The Securities and Exchange Commission is looking into the accounting practices six companies’ use in calculating pension and other post-retirement benefit costs, according to published reports.
Last week, Boeing, Ford, General Motors, Navistar, Northwest Airlines, and Delphi reportedly admitted to receiving requests for information from the regulatory agency. Each of the companies said they are prepared to cooperate fully with the probe.
The SEC is said to be looking into whether companies create so-called “cookie-jar” reserves that they can tap when they need to boost revenue during challenging times.
“I anticipate us working closely with them,” Ford chairman Bill Ford said last week after speaking at an automotive conference, according to the Associated Press. “We’re a very transparent company and will continue to be so. Everything we’ve done is out there for everyone to see, so there’s nothing to hide.”
Boeing reported that the SEC has stated that the inquiry shouldn’t be construed as an indication by the commission that any breach of the laws has occurred. “Boeing believes that its accounting policies and practices are in accordance with the highest standards and are accurate and complete,” it said in a statement. “However, due to the early stage of this matter, the company is unable to predict what conclusions, if any, the SEC will reach.”
Northwest Airlines confirmed that it received an informal request from the SEC for the information. “We believe our accounting practices are sound and we are fully cooperating with this request,” said Bernie Han, Northwest’s CFO, during a quarterly conference call Wednesday with analysts and reporters, according to AP.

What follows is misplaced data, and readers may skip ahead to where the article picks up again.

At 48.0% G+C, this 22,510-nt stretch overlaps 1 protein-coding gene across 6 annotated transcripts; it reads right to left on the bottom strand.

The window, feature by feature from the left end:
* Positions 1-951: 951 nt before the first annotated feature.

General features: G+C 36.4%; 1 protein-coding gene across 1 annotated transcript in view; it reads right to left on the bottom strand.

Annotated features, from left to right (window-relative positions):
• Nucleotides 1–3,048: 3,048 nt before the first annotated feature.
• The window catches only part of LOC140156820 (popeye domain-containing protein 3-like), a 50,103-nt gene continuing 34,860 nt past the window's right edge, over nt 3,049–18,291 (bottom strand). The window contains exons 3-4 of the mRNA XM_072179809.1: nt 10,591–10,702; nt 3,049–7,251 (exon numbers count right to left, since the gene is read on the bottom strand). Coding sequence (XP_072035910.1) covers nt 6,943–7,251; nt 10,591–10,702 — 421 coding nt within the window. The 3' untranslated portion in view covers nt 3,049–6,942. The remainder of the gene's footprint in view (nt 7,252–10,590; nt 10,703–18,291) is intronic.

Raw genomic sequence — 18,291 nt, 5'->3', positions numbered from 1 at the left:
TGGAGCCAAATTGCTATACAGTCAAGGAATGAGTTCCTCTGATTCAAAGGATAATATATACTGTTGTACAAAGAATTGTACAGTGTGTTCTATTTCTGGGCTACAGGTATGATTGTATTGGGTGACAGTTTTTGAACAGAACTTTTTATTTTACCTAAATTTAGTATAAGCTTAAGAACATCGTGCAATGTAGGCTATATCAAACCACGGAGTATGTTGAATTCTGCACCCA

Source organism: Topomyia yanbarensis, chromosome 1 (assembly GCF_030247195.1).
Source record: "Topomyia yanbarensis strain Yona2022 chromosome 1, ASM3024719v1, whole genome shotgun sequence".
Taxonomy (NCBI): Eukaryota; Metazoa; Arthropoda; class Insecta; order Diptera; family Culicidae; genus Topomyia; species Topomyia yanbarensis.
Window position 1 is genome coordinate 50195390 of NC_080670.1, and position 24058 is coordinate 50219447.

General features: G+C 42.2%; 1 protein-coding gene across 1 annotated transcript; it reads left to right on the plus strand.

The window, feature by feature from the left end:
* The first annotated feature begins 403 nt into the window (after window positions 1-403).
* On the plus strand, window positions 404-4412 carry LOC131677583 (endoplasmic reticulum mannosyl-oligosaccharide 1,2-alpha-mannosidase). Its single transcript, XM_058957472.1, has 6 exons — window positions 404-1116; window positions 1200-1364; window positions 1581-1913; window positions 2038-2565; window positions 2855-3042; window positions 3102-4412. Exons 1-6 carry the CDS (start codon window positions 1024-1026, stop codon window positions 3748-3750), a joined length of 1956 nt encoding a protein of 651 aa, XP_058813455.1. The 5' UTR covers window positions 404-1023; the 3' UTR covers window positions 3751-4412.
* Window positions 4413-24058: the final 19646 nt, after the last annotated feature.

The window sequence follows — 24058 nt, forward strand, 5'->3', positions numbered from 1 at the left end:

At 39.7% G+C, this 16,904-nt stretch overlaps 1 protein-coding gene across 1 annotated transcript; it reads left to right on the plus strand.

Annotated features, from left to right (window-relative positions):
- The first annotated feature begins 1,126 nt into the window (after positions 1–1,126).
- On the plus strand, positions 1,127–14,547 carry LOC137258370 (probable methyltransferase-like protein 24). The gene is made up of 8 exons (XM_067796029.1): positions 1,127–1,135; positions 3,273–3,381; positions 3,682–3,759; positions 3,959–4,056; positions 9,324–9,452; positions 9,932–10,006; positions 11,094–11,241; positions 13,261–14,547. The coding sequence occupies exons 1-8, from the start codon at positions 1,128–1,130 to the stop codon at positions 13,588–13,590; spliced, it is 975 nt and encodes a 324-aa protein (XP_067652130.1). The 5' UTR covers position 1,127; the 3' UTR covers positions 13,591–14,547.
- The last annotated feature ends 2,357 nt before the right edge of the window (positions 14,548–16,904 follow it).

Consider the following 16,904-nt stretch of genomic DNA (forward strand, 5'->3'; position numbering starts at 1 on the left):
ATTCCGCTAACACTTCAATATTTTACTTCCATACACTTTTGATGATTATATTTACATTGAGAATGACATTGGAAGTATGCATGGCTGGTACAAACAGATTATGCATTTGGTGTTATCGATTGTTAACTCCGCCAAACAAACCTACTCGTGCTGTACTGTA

Meanwhile, activist groups are calling on regulators to look into the way companies report pension information in their filings.
For example, the United Steelworkers of America fired off a press release last week requesting that the SEC investigate whether RTI International Metals violated federal securities law by failing to notify shareholders how much RTI’s recent modification of its supplemental executive retirement plan will cost the company.
The Wall Street Journal reported that the Lucent Retirees Organization asked the SEC to examine Lucent Technologies Inc.’s pension accounting practices. The group pointed out that the pension plan kicked in $1.1 billion to the company’s income in 2004 in a year when the company reported $1.2 billion in operating profit, according to the paper.
“Over the past five years, Lucent has consistently generated pension income that has reduced reported losses,” said Michael Calabrese, director of non-partisan think-tank New America Foundation’s Retirement Security Program, which advises retiree groups, according to the report.
Mary Lou Ambrus, a spokeswoman for Lucent, told the paper: “Our pension plans are accounted for and managed in strict accordance with all legal and accounting requirements.”
She added that Lucent once again announced plans to cut its expected rate of return and discount rate for 2005, which it expects will reduce pension income by about $200 million.